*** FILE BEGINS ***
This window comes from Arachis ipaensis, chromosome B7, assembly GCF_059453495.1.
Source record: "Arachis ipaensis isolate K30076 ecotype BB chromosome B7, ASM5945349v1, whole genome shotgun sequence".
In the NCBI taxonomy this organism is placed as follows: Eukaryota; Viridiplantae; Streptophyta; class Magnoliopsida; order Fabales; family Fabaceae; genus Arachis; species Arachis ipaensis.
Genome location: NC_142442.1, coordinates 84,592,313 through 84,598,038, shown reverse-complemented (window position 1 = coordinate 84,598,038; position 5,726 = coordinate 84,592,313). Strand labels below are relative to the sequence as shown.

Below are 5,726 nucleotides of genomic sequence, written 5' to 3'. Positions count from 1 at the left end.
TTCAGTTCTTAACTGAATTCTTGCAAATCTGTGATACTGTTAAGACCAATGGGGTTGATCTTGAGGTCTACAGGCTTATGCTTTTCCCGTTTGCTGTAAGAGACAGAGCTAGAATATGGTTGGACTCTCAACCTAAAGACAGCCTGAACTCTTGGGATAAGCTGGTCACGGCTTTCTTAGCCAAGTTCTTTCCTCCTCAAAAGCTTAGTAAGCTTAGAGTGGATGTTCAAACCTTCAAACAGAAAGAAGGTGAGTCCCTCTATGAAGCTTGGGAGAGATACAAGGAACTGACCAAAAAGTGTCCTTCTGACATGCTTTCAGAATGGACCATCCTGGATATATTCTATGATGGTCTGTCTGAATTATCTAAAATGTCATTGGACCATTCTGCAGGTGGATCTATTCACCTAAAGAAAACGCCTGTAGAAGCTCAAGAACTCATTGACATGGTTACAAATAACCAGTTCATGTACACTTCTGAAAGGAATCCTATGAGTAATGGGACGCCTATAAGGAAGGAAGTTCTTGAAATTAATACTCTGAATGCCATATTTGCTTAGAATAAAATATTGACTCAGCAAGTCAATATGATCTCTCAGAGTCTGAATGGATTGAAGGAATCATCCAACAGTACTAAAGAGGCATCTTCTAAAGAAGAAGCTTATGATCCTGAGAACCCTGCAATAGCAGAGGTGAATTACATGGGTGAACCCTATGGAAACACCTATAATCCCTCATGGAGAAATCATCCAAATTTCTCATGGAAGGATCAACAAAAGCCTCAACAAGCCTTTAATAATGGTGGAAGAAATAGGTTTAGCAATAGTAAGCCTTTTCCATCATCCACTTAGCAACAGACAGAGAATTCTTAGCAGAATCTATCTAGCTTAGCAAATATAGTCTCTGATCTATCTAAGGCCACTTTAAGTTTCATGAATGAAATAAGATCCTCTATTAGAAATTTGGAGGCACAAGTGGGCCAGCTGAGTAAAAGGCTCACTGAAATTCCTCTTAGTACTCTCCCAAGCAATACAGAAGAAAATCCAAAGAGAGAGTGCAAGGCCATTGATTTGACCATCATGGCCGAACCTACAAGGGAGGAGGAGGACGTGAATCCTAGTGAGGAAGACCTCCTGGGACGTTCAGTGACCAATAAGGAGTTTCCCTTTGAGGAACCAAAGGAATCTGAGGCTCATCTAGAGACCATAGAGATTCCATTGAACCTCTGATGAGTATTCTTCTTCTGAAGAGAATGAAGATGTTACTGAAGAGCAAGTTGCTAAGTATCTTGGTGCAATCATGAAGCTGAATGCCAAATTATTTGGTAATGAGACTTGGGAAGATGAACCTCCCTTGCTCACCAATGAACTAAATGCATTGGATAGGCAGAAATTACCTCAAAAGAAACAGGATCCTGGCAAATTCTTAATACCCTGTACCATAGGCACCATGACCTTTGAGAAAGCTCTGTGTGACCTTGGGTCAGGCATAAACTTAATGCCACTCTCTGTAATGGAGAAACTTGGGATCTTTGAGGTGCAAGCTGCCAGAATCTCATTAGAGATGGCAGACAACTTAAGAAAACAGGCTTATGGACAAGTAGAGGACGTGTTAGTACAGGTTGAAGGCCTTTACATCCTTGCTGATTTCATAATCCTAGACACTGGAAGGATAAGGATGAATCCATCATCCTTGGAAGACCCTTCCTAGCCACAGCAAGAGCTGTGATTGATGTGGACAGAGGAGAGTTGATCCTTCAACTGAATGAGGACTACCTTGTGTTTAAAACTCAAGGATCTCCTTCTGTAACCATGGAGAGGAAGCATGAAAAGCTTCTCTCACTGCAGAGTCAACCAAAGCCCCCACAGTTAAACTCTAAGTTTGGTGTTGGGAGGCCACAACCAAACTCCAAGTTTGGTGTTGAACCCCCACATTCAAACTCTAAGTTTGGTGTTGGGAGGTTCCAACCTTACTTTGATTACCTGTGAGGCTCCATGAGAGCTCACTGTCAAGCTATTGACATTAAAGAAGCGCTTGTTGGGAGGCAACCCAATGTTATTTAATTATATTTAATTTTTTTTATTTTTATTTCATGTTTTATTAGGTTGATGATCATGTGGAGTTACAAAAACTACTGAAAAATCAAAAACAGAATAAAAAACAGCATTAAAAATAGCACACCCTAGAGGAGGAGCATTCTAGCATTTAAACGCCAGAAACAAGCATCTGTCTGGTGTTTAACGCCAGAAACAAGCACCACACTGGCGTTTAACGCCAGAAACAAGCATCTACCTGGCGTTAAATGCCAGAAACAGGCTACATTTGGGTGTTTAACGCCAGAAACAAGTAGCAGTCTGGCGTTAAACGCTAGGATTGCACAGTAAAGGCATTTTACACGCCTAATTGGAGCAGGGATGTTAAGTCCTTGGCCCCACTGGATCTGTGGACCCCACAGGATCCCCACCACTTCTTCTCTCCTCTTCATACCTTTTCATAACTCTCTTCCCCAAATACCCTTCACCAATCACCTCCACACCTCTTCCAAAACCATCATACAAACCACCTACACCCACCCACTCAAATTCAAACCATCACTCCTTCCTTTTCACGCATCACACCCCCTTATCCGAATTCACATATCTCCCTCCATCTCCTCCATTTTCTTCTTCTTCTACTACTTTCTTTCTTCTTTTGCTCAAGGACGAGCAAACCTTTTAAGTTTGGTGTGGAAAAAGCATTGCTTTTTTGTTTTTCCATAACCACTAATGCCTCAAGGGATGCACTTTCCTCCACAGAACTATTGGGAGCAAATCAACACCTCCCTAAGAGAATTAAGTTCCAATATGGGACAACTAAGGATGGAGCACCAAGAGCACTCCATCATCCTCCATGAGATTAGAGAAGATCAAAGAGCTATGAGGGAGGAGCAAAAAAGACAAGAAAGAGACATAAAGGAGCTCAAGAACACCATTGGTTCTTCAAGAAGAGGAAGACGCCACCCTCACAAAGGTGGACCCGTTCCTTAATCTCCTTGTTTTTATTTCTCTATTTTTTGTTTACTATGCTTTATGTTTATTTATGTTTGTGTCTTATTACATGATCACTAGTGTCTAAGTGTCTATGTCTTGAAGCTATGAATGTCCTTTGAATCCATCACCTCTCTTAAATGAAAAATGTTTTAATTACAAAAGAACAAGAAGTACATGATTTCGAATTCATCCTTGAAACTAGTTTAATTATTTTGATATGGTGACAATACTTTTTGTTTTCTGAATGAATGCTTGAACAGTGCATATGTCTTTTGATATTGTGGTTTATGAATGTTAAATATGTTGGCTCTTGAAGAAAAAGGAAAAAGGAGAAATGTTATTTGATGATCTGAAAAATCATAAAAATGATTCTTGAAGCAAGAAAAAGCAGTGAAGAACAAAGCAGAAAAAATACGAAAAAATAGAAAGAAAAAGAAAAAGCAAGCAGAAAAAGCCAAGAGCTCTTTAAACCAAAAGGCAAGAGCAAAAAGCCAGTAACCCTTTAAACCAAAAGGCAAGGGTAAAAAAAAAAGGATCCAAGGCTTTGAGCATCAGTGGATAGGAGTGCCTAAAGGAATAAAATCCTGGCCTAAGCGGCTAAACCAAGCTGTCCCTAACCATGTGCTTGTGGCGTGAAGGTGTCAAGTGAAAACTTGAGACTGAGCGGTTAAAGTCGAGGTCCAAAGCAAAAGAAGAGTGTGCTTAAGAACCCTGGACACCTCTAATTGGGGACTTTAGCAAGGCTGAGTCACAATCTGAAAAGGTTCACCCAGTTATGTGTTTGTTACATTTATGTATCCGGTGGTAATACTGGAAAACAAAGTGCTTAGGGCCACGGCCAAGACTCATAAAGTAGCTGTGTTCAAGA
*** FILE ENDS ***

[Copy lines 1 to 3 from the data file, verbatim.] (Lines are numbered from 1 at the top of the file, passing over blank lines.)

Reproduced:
This window comes from Arachis ipaensis, chromosome B7, assembly GCF_059453495.1.
Source record: "Arachis ipaensis isolate K30076 ecotype BB chromosome B7, ASM5945349v1, whole genome shotgun sequence".
In the NCBI taxonomy this organism is placed as follows: Eukaryota; Viridiplantae; Streptophyta; class Magnoliopsida; order Fabales; family Fabaceae; genus Arachis; species Arachis ipaensis.